Here you can find all relevant planning documents and submissions relating to the Becon project – including the original Environmental Statement and relevant supporting documents. FEI (Further Environmental Information) documents have been submitted at various stages and we have made these documents available for download, as we did with the original ES documents. The latest FEI information available is from October 2020.

In the period since the PAD documentation submission in March 2013, some aspects of the project were developed further and the related information was included to support the application. We have also prepared a summary document highlighting the most significant changes or additions to the scheme following Pre-application Discussion and Community Consultation and this too is available for download below.

Now that the planning application is being considered by the Department for Infrastructure, subsequent comments or queries should be directed to the department’s Strategic Planning Division in the first instance.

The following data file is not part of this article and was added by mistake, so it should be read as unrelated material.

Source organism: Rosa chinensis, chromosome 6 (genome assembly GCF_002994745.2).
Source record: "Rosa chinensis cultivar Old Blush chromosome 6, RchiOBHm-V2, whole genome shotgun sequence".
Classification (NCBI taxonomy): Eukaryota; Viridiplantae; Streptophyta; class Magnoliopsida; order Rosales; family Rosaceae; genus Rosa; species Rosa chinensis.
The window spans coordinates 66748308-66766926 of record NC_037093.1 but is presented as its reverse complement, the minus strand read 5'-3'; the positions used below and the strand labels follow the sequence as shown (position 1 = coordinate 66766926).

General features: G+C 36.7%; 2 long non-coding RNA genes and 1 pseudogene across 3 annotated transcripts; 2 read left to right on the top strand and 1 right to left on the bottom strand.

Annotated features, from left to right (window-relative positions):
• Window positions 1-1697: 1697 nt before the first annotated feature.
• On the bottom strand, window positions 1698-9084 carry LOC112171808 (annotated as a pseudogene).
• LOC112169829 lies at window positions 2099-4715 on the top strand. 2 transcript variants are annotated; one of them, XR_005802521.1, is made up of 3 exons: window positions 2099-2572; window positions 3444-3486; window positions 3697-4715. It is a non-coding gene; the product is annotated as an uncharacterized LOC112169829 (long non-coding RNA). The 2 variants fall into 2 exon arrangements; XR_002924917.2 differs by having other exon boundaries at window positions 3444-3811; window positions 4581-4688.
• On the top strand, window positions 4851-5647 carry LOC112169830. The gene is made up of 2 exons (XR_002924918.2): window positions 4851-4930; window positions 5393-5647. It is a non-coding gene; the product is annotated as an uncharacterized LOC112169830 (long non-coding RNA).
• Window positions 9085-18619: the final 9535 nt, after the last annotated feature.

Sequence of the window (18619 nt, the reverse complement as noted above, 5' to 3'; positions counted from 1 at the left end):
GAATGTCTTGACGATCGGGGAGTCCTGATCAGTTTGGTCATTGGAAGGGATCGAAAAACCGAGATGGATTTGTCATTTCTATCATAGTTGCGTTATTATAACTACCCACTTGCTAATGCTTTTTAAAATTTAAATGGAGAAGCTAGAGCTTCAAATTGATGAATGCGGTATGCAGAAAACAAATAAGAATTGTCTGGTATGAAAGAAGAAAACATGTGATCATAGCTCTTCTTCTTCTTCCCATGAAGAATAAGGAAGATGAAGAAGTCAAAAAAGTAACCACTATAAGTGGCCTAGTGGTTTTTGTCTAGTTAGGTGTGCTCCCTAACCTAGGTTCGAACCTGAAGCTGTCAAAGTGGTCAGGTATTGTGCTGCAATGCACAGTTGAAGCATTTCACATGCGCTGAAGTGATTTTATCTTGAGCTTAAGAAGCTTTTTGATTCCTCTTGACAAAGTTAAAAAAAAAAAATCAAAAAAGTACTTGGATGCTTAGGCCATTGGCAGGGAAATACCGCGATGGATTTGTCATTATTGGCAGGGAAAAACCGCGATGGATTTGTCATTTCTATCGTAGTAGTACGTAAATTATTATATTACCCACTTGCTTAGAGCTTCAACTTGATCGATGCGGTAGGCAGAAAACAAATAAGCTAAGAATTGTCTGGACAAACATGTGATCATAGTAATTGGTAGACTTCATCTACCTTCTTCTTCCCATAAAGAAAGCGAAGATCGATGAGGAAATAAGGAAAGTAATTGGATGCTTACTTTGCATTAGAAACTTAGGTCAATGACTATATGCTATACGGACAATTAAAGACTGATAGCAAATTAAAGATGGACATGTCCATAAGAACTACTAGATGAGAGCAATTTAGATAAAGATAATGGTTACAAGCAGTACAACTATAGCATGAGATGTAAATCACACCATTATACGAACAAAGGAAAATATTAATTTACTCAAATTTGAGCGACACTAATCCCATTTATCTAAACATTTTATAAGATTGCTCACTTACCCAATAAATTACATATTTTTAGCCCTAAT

Due to the large file size of these documents it is recommended that you view them in Firefox or Chrome browsers, or alternatively right-click on each link and download the required documents.

  • May 2021 Click to expand

  • October 2020 Click to expand

  • June 2020 – Grant Thornton Report on arc21 Project

    June 2020 – Grant Thornton Report (Exec Summary) on arc21 Project

  • August 2019 Click to expand

  • March 2019 Click to expand

  • FEI Contents
  • FEI Doc List
  • 1. Introduction
  • 2. Geology, Soils and Agriculture
  • 3. The Water Environment Click to expand
  • 4. Land Quality Click to expand
  • 5. Ecology Click to expand
  • 6. Landscape and Visual Impact Click to expand
  • Landscape and Visual Impact
  • Appendix 6.1 Illustrative Material Click to expand

  • 7. Cultural Heritage Click to expand

  • 8. TransportClick to expand
  • 9.Noise Click to expand
  • 10. Air Quality Click to expand
  • 11. Climatic Factors Click to expand
  • 12. Population Socio-Economic Impacts Click to expand
  • 13. Material Assets
  • 14. Summary and Conclusion
  • Application drawings Click to expand
  • Design Statement (March 2019)
  • Statement of Consistency